The test meals were administered using a duplicated 4 × 4 Latin square design such that every test meal followed each other once only. A fourth test meal was included in the design but was not part of the species comparison. The pigs were randomly allocated to the Latin square and were fed their respective test meals every sixth day after having been fed a basal meal (Table 2) in the intervening 5 d periods. This was so that the feeding of the test meal was acute (one meal) to afford a similar comparison with human subjects. On the sixth day of each test period, ileal digesta were collected continuously for 10 h after the ingestion of the test meal using polythene bags attached to the cannula. The bung of the cannula was removed 2 h before the collection commenced(22) to allow the ileo-caecal valve to protrude into the lumen of the cannula. Digesta collection commenced 30 min before the ingestion of the test meal in order to determine the basal 15N-enrichment in digesta. The plastic bags, which contained sodium benzoate (2·3 mol/l) as a bactericide, were removed every 30 min. Digesta were immediately frozen ( − 20°C) after addition of phenylmethylsulfonyl fluoride (70 mmol/l) as an antiprotease(23). Pig digesta were freeze-dried and finely ground.

Table 2 Ingredient composition of the basal meal fed to growing pigs between the test meals

* Acid casein (NZMP, Palmerston North, New Zealand).

Vitalean (Vitec Nutrition Ltd, Auckland, New Zealand). The mix provided (per 100 g meal): cholecalciferol, 50·0 mg; choline, 8·33 mg; niacin, 1·25 mg; pantothenic acid, 0·83 mg; vitamin A, 0·3 g; riboflavin, 0·21 mg; vitamin B6, 0·17 mg; vitamin E, 4·27 mg; vitamin K, 0·17 mg; biotin, 0·83 μg; folic acid, 41·7 μg; thiamin, 83·3 μg; vitamin B12, 0·83 μg; Cu, 10·4 mg; Fe, 8·3 mg; Mn, 3·8 mg; Zn, 10 mg; I, 83·3 μg; Co, 41·7 μg; Se, 25 μg.

Ethoxyquin (Unitech Industries, Auckland, New Zealand).

Experimental procedure: human subjects

The human study was conducted according to the guidelines laid down in the Declaration of Helsinki and all procedures involving human subjects were approved by the Institutional Review Board for St-Germain-en-Laye Hospital, France. Written informed consent was obtained from all subjects.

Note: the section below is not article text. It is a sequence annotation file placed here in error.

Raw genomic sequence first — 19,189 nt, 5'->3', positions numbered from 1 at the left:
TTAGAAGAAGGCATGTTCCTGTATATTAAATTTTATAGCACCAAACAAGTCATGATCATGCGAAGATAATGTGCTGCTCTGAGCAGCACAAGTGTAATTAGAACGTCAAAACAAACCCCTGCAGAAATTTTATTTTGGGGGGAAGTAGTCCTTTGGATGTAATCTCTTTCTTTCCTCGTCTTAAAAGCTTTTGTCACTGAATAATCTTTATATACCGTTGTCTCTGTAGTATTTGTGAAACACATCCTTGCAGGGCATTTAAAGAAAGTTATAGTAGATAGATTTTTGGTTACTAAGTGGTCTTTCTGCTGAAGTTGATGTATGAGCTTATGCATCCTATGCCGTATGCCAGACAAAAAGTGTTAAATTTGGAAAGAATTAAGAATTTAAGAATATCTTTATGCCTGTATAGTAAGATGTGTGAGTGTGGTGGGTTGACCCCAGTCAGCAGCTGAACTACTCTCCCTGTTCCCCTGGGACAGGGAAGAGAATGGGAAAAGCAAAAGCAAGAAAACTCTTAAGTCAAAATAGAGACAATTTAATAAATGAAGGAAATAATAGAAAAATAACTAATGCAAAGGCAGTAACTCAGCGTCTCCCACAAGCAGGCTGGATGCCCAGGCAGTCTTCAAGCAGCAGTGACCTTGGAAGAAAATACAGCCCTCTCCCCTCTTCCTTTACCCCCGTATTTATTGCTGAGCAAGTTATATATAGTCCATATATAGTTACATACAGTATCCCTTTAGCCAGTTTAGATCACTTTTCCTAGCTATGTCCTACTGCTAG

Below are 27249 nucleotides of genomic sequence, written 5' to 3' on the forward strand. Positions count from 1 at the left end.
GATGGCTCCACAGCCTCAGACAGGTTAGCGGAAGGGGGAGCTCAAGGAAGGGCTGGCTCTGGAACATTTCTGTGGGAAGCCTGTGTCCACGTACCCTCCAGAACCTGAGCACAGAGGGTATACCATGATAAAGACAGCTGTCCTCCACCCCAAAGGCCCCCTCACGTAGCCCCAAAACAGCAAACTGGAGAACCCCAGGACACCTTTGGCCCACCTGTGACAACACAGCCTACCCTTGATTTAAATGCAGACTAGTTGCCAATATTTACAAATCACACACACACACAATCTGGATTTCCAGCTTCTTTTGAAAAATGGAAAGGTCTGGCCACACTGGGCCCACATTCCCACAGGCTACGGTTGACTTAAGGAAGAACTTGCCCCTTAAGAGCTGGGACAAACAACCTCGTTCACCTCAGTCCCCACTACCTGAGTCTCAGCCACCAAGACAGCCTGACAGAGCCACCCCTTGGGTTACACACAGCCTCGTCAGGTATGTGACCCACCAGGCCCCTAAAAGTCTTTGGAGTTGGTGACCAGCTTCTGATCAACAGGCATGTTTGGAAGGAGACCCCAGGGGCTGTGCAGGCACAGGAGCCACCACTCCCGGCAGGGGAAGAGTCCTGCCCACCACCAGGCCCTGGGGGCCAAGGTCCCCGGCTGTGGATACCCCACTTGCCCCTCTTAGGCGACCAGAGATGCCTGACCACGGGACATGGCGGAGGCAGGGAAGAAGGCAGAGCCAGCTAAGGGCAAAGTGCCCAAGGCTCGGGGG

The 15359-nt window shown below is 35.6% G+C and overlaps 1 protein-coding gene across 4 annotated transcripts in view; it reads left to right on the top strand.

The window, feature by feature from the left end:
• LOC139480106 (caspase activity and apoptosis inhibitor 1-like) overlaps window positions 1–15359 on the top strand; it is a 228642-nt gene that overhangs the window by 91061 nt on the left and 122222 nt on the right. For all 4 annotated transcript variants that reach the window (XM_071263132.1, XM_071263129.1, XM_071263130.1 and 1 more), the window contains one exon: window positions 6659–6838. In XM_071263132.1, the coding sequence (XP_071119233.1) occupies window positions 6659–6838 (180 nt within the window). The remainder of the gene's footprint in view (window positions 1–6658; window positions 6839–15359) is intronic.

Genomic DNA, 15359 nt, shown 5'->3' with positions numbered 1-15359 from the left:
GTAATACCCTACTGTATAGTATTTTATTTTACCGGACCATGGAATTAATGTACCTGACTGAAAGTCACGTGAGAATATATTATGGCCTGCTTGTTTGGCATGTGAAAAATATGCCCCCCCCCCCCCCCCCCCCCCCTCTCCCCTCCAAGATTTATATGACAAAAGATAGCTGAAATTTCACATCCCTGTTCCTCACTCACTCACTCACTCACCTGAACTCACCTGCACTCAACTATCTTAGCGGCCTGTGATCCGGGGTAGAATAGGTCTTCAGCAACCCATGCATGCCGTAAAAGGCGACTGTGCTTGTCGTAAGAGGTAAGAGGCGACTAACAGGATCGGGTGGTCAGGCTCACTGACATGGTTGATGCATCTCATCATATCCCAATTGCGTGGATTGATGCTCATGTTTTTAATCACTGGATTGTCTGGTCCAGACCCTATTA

Eighteen subjects (nine female, nine male; aged 30 (sd 8) years; mean BW 67 (sd 12) kg; mean BMI 22·5 (sd 3·5) kg/m2) were included in the study after a thorough medical examination and the conduct of routine blood tests. The volunteers were admitted to hospital for 2 d. In the morning of day 1, a 3 m polyvinyl chloride (PVC) triple-lumen tube was inserted via the nose under local anaesthesia and then swallowed by the subject so as to progress down the gastrointestinal tract. The progression of the tube was facilitated by inflating through one of the tube's lumens a balloon located at the terminal tip of the tube, after it had passed the pyloric valve. The subjects were then given a standard easily digested hospital meal and received a second meal at 19.00 hours before being food-deprived overnight. The tube was restrained from further movement once it had reached the terminal ileum, as verified under X-ray. On day 2, the protocol commenced at 09.30 hours, when a saline solution(24), containing polyethylene glycol (PEG)-4000 (20 g/l) as a liquid-phase marker for calculation of intestinal fluid flow rate(25), was infused continuously through one of the tube's lumens at a constant rate of 1 ml/min. The test meal was given at 10.00 hours as a liquid drink containing 150 g test diet and 400 g deionised water. The study was performed while the subjects were resting in a semi-recumbent position and no food other than the test meal was ingested until the end of the study period. Water was given hourly. Digesta collection commenced 30 min before the ingestion of the test meal in order to determine the basal 15N-enrichment and lasted for the 8 h following the ingestion of the meal. Digesta were collected continuously on ice and pooled over 30 min periods. Digesta were immediately frozen after addition of the antiprotease di-isopropylfluorophosphate (1 mmol/l). For each pooled sample, a 4 ml sample was kept frozen ( − 20°C) for PEG-4000 determination and the remainder was freeze-dried. Subjects were given meal R in a separate part of the study which was previously undertaken using exactly the same design as described above(10).

Chemical analysis

Pig digesta were pooled for each pig and meal type between 4 and 10 h after meal ingestion(26). Pooled digesta were analysed for TiO2, total N, AA and for 15N-enrichment of total N and single AA. Diets were analysed for TiO2.

For human subjects, the 30 min digesta samples were freeze-dried and analysed for N content and 15N-enrichment. The 30 min samples were pooled over 8 h for each meal type and subjected to the analysis of AA and their individual 15N-enrichments.